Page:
Which is Called Sychar
“He left Judaea, and departed again into Galilee. And he must needs go through Samaria. Then came he to a city of Samaria, which is called Sychar, near to the parcel of ground that Jacob gave to his son Joseph” (John 4:3–5)
Sending twelve guys to buy lunch for thirteen seems like overkill. However, Jesus had a penciled-in appointment in an unlikely location with an unsuspecting individual. You can almost see the smile on his face as he sits in the sun watching her walking warily toward the well, an outcast among outcasts. The isolation of her current position portrays what has become a regular routine for her. Jesus simply asks for a drink and she immediately expresses how appalled she is. After all, she was a Samaritan and he was a Jew. Thankfully, her frustrations soon transition to revelation, and her demeanor shifts from accusation to appreciation. Acknowledging Christ’s understanding about the riddled relationships of her past and present seems to be a turning point for her. Soon her belief in Christ as Messiah would become obvious in her immediate evangelism of the people she had been seemingly avoiding. She is what we in the ministry would call a success story. We would want her testimony videoed and put on the church website.
To truly appreciate the power of her conversion, you need to understand the context of her life. Samaritans were a group of people with a rough history. Babylonians conquered the southern kingdom of Judah, exiling all but the lowest class of people. That pitiful remaining remnant began to intermarry with other non-Jewish groups, and as a result, the Samaritans came into existence. Their faith was a culmination of the Law of Moses, combined with oddly adopted superstitions. Therefore the Jews looked at them as half-breeds with false religion. Most Jews would take the long and more arduous process of walking around the region rather than traveling the more direct route through Samaria. However, there was more value to their location, especially the city “which is called Sychar,” than most gave them credit for (John 4:5).
This city called Sychar was the same place as ancient Shechem, making it rich in history. Abram’s arrival and the building of the altar, fresh from Babylon, occurred here and can be read about in Genesis twelve. Shechem is the same area where Jacob purchases land, builds an altar, and establishes a well as discussed in Genesis thirty-three. Not only did Jacob give Joseph land here, but after his death, Joseph’s bones would be carried here according to Joshua 24. While it felt odd for some people of the time to see Jesus Christ walk into the region of Sychar, he was vividly in tune with its well-established altars of old. Unfortunately, somehow over time, Shechem became Sychar. Patriarchs had died, altars had crumbled, and Babylon had carried off the best people. The havoc caused by Babylon caused a people to be lost, their religion to become tainted, and value to be questioned. Babylon’s ultimate effect on Shechem turned it into a city “which is called Sychar.”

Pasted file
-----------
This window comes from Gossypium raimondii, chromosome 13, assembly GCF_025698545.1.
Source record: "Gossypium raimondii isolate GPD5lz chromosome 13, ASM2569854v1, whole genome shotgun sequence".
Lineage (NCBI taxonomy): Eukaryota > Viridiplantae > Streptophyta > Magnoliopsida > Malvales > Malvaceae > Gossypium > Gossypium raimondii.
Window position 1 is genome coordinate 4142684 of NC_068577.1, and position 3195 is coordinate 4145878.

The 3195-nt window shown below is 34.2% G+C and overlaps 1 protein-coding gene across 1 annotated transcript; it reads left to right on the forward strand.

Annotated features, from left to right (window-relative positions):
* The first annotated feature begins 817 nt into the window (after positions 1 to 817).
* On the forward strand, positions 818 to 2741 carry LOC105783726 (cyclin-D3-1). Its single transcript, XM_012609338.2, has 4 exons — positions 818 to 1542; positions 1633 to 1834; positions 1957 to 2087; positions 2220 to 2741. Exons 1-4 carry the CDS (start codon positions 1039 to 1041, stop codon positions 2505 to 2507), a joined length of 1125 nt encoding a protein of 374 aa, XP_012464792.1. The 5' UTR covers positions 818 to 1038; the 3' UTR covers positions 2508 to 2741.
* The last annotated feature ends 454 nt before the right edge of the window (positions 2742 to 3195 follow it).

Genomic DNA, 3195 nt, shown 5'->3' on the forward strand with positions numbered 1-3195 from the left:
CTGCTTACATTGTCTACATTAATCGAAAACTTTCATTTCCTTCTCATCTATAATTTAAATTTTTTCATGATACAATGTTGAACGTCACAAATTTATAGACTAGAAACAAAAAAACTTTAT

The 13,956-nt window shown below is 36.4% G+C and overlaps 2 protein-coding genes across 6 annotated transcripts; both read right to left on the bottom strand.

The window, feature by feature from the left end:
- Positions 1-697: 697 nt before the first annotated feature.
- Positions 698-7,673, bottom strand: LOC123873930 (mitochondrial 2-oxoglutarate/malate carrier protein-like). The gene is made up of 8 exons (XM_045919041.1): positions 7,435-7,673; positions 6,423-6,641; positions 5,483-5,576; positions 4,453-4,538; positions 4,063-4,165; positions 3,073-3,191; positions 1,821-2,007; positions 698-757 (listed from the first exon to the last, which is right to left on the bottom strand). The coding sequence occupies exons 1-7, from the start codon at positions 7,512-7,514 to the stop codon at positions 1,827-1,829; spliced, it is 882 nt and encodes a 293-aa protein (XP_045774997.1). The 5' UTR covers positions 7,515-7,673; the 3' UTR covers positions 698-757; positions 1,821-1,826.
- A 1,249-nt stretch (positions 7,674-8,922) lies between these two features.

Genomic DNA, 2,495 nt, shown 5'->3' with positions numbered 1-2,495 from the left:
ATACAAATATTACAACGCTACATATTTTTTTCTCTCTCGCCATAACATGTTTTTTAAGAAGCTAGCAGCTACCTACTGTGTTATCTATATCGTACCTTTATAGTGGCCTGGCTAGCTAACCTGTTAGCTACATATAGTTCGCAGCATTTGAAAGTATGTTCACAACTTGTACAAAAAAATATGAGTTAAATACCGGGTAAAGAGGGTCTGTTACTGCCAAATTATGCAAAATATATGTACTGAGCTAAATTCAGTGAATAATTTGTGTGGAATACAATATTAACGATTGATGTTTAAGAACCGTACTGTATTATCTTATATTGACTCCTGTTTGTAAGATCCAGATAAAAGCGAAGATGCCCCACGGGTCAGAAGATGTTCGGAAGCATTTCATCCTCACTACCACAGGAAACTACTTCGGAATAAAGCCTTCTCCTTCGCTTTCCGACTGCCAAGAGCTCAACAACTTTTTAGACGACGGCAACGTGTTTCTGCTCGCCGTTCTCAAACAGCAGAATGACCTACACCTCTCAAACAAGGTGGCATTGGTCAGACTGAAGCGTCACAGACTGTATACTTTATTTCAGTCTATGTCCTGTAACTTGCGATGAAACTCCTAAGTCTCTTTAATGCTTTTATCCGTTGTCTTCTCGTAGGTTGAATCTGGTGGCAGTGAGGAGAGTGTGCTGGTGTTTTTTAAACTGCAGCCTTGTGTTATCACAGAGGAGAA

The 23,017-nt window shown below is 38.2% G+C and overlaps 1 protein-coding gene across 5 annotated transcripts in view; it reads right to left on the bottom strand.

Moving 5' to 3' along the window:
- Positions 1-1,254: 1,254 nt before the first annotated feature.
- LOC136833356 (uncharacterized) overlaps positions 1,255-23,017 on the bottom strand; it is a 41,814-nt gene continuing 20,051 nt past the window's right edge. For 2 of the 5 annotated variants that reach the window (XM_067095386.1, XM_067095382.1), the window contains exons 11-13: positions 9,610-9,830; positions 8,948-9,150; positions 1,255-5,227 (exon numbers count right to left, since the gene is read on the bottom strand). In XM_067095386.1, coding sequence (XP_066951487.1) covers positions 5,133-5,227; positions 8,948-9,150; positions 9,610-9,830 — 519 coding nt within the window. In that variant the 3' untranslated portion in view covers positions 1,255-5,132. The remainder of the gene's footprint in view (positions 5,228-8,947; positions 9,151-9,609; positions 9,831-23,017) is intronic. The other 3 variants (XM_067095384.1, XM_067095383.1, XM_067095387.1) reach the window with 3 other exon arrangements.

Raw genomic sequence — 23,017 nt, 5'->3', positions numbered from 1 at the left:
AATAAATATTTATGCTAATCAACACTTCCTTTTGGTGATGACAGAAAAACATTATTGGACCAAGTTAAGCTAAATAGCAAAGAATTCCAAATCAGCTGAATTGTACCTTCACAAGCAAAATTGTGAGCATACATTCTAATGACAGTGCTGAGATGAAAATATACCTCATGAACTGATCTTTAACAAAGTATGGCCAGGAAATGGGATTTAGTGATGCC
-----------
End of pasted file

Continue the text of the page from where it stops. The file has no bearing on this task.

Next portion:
For clarity, let us realize that Babylon is a parallel for the enemy of our soul and the promises of God meant for his people. The spirit of Babylon is working hard in this day and age to carry away the best of you and your family. The enemy’s goal is the perversion of religion built on superstition more than Scripture. Ultimately, if Babylon can have its way, you will become known as Sychar rather than Shechem. Instead of power and promise, you will live with crumbled altars and forgotten promises. Babylon’s unwavering desire is for you to be lesser, weaker, and regarded as inferior. Therefore, we must recognize and accept Christ’s truth for our lives rather than the lies of Babylon. If God has a blessing for your family, let no one rename it as destruction. If God has promised truth and clarity, do not allow Babylon’s attacks to institute a name change to confusion. Let us take hold of our families, keep them close and declare in the face of Babylon: we choose the promise of Shechem, not the confusion of Sychar.